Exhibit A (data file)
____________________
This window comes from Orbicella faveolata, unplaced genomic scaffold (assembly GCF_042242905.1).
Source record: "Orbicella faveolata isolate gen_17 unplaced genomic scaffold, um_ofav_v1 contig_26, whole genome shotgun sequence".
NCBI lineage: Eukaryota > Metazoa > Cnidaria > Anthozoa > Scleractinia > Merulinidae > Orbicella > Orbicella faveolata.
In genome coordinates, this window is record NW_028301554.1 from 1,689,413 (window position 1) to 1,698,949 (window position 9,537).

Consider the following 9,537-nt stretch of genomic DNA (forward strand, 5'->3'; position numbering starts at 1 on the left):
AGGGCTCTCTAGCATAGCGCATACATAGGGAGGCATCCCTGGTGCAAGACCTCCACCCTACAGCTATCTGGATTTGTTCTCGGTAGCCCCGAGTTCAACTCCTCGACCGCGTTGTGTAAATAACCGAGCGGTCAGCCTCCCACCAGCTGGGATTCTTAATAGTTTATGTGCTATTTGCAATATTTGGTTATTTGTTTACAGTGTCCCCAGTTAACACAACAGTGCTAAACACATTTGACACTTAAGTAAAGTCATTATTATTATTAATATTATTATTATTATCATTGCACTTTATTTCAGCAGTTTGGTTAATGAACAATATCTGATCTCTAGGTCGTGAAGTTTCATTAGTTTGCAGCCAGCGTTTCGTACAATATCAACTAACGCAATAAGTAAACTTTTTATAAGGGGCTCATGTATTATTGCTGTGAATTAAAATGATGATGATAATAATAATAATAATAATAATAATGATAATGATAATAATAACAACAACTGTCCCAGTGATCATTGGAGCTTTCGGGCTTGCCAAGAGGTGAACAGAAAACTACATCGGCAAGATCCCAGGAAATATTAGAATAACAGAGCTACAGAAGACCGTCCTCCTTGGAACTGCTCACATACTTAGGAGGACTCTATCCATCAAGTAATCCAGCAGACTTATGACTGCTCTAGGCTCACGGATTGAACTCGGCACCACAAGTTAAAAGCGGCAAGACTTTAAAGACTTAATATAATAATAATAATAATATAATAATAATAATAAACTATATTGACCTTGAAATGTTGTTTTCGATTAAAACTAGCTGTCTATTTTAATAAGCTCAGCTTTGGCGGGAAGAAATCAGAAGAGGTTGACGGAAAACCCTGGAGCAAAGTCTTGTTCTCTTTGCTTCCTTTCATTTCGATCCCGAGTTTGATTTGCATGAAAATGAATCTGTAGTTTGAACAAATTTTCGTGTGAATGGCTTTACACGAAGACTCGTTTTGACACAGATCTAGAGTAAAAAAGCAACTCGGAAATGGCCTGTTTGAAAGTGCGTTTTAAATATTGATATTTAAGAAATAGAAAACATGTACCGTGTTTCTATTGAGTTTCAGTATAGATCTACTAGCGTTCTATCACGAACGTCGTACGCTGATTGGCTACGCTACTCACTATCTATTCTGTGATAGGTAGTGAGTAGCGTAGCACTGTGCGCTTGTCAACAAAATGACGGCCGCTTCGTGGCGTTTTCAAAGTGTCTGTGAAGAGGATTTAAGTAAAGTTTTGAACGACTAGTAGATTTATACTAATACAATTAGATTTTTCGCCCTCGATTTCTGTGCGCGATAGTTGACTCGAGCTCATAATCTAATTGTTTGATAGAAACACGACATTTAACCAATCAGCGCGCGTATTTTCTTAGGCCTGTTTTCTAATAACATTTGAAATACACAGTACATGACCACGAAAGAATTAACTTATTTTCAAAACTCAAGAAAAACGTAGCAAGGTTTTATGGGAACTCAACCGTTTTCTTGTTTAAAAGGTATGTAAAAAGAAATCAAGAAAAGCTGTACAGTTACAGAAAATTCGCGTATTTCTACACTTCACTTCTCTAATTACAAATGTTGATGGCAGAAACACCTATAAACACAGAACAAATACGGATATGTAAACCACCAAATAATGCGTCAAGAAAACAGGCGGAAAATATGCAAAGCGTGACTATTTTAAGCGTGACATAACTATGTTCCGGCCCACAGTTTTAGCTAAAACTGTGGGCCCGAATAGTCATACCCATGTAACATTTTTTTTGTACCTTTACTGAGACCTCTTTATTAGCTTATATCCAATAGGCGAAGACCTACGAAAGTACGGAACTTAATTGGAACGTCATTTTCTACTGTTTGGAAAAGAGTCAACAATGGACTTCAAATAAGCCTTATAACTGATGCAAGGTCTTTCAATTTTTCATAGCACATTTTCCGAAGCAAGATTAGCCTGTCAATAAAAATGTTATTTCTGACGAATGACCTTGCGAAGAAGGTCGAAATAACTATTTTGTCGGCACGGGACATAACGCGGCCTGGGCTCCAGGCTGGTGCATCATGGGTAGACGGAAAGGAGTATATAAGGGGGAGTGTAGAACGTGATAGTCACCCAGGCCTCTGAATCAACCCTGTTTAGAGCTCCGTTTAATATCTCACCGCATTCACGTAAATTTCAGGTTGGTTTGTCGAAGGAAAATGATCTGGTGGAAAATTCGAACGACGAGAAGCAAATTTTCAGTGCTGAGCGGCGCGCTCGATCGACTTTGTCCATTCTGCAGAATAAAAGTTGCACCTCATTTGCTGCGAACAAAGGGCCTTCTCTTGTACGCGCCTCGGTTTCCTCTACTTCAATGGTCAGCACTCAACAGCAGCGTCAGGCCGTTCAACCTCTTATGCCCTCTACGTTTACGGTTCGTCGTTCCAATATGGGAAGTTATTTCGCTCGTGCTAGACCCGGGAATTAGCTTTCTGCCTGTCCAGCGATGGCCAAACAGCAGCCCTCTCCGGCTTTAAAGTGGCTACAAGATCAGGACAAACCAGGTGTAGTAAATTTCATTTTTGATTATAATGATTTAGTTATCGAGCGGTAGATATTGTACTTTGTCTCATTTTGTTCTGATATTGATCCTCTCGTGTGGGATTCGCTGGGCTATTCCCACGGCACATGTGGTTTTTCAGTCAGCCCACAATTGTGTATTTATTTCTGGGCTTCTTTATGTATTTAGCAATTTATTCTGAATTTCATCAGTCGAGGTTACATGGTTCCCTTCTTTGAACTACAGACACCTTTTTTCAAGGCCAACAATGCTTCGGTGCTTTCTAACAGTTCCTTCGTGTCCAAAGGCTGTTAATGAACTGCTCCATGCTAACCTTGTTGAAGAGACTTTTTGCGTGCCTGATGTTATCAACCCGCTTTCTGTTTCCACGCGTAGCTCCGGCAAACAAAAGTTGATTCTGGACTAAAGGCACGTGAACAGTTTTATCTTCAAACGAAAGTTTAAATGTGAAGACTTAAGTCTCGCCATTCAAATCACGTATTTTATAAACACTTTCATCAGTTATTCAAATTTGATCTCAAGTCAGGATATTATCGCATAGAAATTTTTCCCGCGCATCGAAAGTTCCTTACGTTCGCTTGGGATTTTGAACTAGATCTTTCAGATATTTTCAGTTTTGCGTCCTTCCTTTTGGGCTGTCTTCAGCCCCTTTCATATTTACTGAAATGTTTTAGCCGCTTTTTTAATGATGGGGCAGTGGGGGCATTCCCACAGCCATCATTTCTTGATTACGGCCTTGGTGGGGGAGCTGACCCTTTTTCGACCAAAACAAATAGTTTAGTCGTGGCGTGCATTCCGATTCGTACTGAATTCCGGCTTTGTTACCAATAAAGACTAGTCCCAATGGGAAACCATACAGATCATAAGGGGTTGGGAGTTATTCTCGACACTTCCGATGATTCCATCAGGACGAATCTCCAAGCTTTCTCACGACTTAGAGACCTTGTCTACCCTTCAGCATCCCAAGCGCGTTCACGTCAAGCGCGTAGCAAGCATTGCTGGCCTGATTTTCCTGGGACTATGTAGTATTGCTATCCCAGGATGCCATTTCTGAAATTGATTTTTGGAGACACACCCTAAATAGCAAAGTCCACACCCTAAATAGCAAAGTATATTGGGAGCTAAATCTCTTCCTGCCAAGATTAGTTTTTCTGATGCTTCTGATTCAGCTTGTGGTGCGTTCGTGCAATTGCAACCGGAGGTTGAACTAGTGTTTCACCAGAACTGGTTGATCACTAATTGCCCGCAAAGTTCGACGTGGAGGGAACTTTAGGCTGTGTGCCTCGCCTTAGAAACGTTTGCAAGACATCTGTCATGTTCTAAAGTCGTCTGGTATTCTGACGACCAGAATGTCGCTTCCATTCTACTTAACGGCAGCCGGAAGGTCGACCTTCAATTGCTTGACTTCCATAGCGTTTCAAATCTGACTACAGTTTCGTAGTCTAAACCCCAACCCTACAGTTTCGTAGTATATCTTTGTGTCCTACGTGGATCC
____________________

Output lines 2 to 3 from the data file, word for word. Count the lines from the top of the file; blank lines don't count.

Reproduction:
Source record: "Orbicella faveolata isolate gen_17 unplaced genomic scaffold, um_ofav_v1 contig_26, whole genome shotgun sequence".
NCBI lineage: Eukaryota > Metazoa > Cnidaria > Anthozoa > Scleractinia > Merulinidae > Orbicella > Orbicella faveolata.